Fribourg has one of the best maintained Old Towns in Switzerland — or so I've read. And I would not disagree, for on Tuesday 3 January I walked through Fribourg's charming and historic old quarter, and found it beautifully preserved. It had a distinctly Catholic and medieval feel. I wandered through small, atmospheric squares with fountains. I climbed steep streets which led up to the Cathedral of Saint Nicholas with its Gothic bell tower. I chanced upon all kinds of architectural nooks and crannies, and picked out tiny effigies of saints in walls and alcoves. Then, after admiring the fine sixteenth-century Town Hall, I crossed the ancient Pont de Berne, a roofed, wooden bridge spanning the river Sarine.
Soon the river entered a deep gorge. I passed a trout farm and followed the river for several kilometres. The Sarine had eroded a twisting course through the soft molasse — a friable mixture of sandstone, shale, conglomerate and marine deposits. Over the millennia the river had smoothed this rock into sinuous shapes, scooping out depressions and carving pinnacles, and undercutting it to form exciting overhangs. My circular route then doubled back to Fribourg along field paths which tracked the topmost edge of the ravine. The weather was hardly cold, considering the time of year, and long, low scarves of cloud indicated that a mild Föhn wind was about to blow. A spectacular sunset lit up the city as I climbed back down.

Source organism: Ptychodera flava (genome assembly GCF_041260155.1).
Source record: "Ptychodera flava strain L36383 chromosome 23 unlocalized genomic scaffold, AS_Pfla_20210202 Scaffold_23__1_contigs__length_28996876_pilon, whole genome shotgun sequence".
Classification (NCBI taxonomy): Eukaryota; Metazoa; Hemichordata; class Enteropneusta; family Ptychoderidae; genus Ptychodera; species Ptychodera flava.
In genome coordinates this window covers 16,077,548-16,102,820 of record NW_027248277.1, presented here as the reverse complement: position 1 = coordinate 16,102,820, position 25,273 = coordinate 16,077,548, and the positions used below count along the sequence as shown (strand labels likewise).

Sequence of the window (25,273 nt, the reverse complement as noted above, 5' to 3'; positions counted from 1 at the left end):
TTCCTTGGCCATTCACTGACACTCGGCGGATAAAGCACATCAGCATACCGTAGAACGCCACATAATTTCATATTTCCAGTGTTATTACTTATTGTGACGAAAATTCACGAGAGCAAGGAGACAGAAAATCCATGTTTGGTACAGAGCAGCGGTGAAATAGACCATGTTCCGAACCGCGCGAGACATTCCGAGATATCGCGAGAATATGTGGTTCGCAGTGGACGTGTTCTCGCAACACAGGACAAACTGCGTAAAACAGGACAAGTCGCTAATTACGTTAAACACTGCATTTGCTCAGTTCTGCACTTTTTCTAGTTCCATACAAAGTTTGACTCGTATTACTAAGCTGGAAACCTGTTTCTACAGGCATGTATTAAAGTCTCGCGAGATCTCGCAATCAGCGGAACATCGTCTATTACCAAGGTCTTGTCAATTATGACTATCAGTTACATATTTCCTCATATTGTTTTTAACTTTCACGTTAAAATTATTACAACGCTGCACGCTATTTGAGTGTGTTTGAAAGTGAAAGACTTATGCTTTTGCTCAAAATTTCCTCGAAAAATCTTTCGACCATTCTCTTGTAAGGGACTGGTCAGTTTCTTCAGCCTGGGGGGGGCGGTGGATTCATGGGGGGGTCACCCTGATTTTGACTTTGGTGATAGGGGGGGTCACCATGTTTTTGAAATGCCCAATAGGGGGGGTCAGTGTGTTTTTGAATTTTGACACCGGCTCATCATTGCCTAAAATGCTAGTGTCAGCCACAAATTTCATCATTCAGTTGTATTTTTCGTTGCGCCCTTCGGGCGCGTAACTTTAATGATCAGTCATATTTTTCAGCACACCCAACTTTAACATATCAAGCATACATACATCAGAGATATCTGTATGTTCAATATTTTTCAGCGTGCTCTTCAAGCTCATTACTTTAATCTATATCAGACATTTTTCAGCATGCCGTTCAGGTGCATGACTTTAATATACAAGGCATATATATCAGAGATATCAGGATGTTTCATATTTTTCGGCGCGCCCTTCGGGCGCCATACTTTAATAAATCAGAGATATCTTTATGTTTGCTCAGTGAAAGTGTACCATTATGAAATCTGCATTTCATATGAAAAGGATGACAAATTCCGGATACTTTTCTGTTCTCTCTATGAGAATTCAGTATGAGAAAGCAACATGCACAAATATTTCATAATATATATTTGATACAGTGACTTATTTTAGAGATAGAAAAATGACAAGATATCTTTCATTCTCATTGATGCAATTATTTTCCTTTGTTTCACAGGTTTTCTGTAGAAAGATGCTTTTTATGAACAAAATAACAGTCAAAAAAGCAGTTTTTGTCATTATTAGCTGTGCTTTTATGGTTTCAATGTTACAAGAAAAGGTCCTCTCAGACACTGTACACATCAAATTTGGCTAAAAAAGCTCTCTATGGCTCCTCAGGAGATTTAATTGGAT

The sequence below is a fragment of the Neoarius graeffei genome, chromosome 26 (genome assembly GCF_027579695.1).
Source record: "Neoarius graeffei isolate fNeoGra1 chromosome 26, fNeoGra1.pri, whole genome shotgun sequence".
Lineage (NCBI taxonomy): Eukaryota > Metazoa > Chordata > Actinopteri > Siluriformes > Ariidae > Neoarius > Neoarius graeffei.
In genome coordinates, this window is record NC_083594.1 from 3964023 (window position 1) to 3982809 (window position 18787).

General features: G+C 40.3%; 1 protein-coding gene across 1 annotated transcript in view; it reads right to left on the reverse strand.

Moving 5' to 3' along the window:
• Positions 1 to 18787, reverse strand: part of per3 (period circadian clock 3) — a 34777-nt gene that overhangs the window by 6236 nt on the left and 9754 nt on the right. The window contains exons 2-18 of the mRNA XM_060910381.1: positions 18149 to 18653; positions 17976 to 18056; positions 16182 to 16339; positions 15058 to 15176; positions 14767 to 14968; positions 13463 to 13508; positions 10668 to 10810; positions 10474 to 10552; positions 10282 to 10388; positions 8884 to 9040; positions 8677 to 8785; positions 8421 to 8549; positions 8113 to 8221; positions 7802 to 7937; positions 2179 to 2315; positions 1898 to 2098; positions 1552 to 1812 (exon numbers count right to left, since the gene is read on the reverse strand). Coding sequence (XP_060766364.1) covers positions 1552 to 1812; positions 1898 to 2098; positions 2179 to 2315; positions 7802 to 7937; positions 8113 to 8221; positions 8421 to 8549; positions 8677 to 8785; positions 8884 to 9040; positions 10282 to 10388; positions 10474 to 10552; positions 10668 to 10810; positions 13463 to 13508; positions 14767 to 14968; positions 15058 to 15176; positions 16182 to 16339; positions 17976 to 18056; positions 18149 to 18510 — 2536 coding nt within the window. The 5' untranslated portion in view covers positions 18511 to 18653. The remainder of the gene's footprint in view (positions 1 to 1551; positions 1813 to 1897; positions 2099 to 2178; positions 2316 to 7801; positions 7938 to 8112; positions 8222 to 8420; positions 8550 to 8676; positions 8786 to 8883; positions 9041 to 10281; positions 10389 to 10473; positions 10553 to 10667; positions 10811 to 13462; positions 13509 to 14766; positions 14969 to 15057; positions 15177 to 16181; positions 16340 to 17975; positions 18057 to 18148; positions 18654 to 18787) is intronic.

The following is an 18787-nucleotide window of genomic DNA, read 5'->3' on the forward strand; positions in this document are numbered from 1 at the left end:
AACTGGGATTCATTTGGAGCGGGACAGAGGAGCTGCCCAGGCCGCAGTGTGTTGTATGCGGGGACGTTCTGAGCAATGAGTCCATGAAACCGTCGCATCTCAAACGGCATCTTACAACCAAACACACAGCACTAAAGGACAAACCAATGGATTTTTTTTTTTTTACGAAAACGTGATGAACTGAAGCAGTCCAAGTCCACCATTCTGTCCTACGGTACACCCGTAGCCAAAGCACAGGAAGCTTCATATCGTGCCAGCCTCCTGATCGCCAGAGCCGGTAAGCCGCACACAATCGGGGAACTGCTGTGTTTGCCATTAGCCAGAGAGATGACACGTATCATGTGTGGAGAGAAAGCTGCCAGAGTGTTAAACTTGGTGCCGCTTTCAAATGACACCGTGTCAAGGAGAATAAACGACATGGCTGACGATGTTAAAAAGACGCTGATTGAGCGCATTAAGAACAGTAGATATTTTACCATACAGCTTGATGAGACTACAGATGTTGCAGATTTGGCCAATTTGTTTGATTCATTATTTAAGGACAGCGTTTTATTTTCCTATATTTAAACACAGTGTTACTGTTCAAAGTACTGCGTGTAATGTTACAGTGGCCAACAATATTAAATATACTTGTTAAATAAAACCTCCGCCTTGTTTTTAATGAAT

Fribourg (Freiburg in German) was famous for its weavers, tanners and dyers in medieval times. It's now a popular university town, with a population of 40,000. Lying on the border of French and German speaking Switzerland, it is, as such, bilingual. It's an arty place, an academic place and a gastronomic place. I ate in two restaurants there — one Lebanese, one Italian — and both were very good.
(All images from Wikimedia Commons)